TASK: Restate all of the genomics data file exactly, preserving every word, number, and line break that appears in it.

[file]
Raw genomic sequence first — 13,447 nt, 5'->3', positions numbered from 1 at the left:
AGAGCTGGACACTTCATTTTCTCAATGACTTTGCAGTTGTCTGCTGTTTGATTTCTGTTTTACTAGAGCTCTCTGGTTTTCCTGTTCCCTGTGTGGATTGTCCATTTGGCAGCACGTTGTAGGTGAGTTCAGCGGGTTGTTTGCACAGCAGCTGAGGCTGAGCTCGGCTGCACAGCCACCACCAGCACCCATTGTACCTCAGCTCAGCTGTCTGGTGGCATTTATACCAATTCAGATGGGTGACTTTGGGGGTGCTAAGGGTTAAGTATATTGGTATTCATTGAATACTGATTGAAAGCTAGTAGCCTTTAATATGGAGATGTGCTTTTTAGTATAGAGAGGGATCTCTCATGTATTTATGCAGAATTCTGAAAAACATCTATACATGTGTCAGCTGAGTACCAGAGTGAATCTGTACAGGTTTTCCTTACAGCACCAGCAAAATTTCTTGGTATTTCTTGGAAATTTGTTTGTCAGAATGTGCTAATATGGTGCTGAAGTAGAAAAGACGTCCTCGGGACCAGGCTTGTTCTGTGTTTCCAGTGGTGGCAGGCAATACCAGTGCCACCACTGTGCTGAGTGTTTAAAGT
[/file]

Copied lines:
Raw genomic sequence first — 13,447 nt, 5'->3', positions numbered from 1 at the left:
AGAGCTGGACACTTCATTTTCTCAATGACTTTGCAGTTGTCTGCTGTTTGATTTCTGTTTTACTAGAGCTCTCTGGTTTTCCTGTTCCCTGTGTGGATTGTCCATTTGGCAGCACGTTGTAGGTGAGTTCAGCGGGTTGTTTGCACAGCAGCTGAGGCTGAGCTCGGCTGCACAGCCACCACCAGCACCCATTGTACCTCAGCTCAGCTGTCTGGTGGCATTTATACCAATTCAGATGGGTGACTTTGGGGGTGCTAAGGGTTAAGTATATTGGTATTCATTGAATACTGATTGAAAGCTAGTAGCCTTTAATATGGAGATGTGCTTTTTAGTATAGAGAGGGATCTCTCATGTATTTATGCAGAATTCTGAAAAACATCTATACATGTGTCAGCTGAGTACCAGAGTGAATCTGTACAGGTTTTCCTTACAGCACCAGCAAAATTTCTTGGTATTTCTTGGAAATTTGTTTGTCAGAATGTGCTAATATGGTGCTGAAGTAGAAAAGACGTCCTCGGGACCAGGCTTGTTCTGTGTTTCCAGTGGTGGCAGGCAATACCAGTGCCACCACTGTGCTGAGTGTTTAAAGT